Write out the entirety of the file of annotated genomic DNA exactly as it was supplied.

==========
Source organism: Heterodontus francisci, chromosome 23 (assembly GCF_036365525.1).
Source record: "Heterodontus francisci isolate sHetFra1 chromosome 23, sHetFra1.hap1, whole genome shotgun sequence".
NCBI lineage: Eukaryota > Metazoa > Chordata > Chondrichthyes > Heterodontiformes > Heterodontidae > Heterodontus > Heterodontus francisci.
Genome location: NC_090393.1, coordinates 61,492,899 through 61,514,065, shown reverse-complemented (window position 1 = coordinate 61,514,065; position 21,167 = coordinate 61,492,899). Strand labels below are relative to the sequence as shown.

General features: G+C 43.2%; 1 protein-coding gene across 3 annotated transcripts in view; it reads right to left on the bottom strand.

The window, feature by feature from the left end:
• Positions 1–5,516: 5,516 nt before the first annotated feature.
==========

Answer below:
Source organism: Heterodontus francisci, chromosome 23 (assembly GCF_036365525.1).
Source record: "Heterodontus francisci isolate sHetFra1 chromosome 23, sHetFra1.hap1, whole genome shotgun sequence".
NCBI lineage: Eukaryota > Metazoa > Chordata > Chondrichthyes > Heterodontiformes > Heterodontidae > Heterodontus > Heterodontus francisci.
Genome location: NC_090393.1, coordinates 61,492,899 through 61,514,065, shown reverse-complemented (window position 1 = coordinate 61,514,065; position 21,167 = coordinate 61,492,899). Strand labels below are relative to the sequence as shown.

General features: G+C 43.2%; 1 protein-coding gene across 3 annotated transcripts in view; it reads right to left on the bottom strand.

The window, feature by feature from the left end:
• Positions 1–5,516: 5,516 nt before the first annotated feature.